As Allison Vannest (2016) writes in her blogpost on grammarly.com, ‘The prohibition against opening a sentence with a conjunction is one of the most persistent grammar myths of all time.’ She adds that the Chicago Manual of Style estimates (perhaps rather wildly) that ‘as many as 10 percent of the finest sentences ever written began with a conjunction.’

In the section on coordinating conjunctions, Collins COBUILD English Grammar notes:

In writing, you can sometimes begin a sentence with a coordinating conjunction. You do this to make the sentence seem more dramatic or forceful. Some people think this use is incorrect.

Why do learners need to know that some people think this is incorrect? Well, it’s all about knowing your audience, getting a feel for how conservative they are, and acting accordingly. If learners want to be absolutely sure that they won’t be marked down by an ‘old-school’ teacher or examiner, they might want to avoid starting a sentence with a conjunction. It’s up to them.

‘Never split an infinitive’
This rule dates back to an era when Latin was seen as the model to follow. Many people still try to avoid splitting infinitives because prescriptive grammar books and well-meaning teachers prescribed this as a rigid rule that should never be broken. However, as Collins COBUILD English Grammar observes:

Sometimes, if you avoid putting the adverb between the to and the infinitive, you change the emphasis of the sentence, or it can sound clumsy. In such cases, splitting the infinitive, as it is called, is now generally considered acceptable.
I want you to really enjoy yourself.

Note the caveat that a small number of people may not tolerate a split infinitive. Again, this is important advice for students who are taking exams or who know that their audience subscribes to a more traditional approach to English usage.

As we can see, then, through careful monitoring of corpus data, old rules-as-regulations start to become anachronisms and new rules-as-regularities are established. Keeping up to date by reading and listening, always with a critical ear, is vital for teachers and learners.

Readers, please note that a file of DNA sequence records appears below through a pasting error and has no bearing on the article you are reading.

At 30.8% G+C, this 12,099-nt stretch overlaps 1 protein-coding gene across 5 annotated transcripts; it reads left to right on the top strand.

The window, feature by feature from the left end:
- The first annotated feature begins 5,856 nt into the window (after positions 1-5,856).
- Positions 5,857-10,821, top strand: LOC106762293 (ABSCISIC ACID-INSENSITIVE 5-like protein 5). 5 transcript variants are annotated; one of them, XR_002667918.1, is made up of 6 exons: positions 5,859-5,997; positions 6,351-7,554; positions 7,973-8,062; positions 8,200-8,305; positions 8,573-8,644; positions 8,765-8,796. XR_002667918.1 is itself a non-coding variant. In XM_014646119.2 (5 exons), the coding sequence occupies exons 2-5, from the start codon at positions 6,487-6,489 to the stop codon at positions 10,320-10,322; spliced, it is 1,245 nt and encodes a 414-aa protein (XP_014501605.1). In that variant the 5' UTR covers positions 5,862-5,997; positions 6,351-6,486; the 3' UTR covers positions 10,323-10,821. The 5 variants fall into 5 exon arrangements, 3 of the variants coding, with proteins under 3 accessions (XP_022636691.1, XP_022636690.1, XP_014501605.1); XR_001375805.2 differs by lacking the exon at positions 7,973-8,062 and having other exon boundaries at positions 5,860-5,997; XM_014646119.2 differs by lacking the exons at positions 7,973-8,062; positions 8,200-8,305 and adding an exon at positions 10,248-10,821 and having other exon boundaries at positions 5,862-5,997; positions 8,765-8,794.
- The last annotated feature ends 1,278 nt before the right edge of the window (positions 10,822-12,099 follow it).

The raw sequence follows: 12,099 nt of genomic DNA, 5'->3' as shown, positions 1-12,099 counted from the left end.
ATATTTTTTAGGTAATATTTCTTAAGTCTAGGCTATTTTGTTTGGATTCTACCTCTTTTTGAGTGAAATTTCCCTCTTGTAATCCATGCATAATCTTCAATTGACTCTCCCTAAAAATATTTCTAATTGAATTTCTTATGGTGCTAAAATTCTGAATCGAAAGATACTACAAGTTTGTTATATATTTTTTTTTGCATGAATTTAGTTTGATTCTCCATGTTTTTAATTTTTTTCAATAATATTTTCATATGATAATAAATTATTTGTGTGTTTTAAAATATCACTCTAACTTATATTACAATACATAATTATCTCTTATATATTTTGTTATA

And, of course, for expert help in doing so, always be sure to have access to a good descriptive grammar.

Explore this topic in greater detail with our free guided worksheet.


References:
Pinker, S. (2014) 10 ‘grammar rules’ it’s OK to break (sometimes): https://www.theguardian.com/books/2014/aug/15/steven-pinker-10-grammar-rules-break
Thornbury, S. (2011) P is for prescriptive: https://scottthornbury.wordpress.com/2011/10/02/p-is-for-prescriptive/
Vannest, A. (2016) Remember when? 6 grammar rules from the past: https://www.grammarly.com/blog/remember-when-6-grammar-rules-from-the-past/

Grammar or vocabulary? A blurry line


This article has been written by Julie Moore, who is an ELT materials developer and lexicographer.

Most language learning coursebooks include grammar activities and vocabulary activities. As teachers, we talk about ‘teaching grammar’ and ‘teaching vocabulary’. Grammar and vocabulary are two of the key strands of language learning, yet are they really as separate as we tend to view them? In this post, I’ll look at three ways in which the line between grammar and vocabulary can get blurred and consider whether we should actually be thinking of them more as two ends of a continuum with large areas of overlap in the middle.